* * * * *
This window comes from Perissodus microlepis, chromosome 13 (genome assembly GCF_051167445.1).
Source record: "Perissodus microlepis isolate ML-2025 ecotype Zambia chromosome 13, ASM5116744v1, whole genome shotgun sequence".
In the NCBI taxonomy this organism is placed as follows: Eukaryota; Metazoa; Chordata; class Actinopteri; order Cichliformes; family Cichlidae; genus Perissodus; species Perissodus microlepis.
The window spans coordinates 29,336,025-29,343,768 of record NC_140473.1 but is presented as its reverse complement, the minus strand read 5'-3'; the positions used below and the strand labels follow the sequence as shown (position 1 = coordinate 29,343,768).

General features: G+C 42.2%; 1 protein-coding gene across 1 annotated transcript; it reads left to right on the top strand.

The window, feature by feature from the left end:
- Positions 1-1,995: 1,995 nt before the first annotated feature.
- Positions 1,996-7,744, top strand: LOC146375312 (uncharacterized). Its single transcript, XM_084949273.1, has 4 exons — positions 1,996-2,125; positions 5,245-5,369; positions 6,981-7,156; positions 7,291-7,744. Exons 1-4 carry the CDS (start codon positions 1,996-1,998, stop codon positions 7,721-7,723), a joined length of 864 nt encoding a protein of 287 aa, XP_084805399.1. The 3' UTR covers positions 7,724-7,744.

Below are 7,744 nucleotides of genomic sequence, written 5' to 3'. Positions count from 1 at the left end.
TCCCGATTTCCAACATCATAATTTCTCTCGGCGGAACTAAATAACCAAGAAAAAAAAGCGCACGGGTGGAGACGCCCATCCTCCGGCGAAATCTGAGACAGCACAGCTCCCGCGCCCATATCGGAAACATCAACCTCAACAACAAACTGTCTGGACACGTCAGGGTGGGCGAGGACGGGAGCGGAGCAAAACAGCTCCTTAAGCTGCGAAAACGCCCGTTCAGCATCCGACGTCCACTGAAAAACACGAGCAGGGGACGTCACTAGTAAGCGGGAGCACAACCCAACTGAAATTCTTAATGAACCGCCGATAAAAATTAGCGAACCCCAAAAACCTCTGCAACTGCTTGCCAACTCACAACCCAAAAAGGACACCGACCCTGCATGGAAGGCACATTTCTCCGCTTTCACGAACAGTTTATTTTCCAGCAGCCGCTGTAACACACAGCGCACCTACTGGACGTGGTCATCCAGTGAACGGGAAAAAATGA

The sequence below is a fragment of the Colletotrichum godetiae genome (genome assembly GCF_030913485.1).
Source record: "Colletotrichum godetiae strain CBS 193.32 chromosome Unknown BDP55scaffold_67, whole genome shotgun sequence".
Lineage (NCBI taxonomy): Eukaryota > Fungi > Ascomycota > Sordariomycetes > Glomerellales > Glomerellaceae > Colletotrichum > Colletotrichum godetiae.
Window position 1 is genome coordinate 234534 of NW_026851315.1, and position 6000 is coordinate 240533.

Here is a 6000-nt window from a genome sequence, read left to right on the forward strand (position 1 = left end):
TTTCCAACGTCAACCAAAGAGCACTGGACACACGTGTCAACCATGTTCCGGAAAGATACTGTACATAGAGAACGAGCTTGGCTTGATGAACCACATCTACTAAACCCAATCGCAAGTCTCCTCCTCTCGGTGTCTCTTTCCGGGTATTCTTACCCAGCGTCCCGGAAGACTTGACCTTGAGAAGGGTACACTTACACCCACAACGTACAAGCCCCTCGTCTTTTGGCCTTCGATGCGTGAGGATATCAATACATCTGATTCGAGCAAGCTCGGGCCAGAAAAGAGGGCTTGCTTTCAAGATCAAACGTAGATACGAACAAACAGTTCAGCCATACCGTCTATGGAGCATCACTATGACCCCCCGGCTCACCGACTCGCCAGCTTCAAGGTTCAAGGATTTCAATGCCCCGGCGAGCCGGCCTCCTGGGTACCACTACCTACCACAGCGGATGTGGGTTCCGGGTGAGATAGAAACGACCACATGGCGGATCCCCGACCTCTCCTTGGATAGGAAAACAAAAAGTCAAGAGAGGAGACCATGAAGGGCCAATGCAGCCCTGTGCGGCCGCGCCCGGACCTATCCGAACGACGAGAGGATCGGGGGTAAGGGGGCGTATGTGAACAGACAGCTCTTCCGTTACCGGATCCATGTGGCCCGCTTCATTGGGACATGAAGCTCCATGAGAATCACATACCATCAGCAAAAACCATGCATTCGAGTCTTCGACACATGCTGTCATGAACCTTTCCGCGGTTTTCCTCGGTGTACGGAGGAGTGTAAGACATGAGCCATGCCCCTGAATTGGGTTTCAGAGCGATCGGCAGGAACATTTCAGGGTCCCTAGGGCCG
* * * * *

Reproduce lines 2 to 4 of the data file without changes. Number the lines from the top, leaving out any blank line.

Source record: "Perissodus microlepis isolate ML-2025 ecotype Zambia chromosome 13, ASM5116744v1, whole genome shotgun sequence".
In the NCBI taxonomy this organism is placed as follows: Eukaryota; Metazoa; Chordata; class Actinopteri; order Cichliformes; family Cichlidae; genus Perissodus; species Perissodus microlepis.
The window spans coordinates 29,336,025-29,343,768 of record NC_140473.1 but is presented as its reverse complement, the minus strand read 5'-3'; the positions used below and the strand labels follow the sequence as shown (position 1 = coordinate 29,343,768).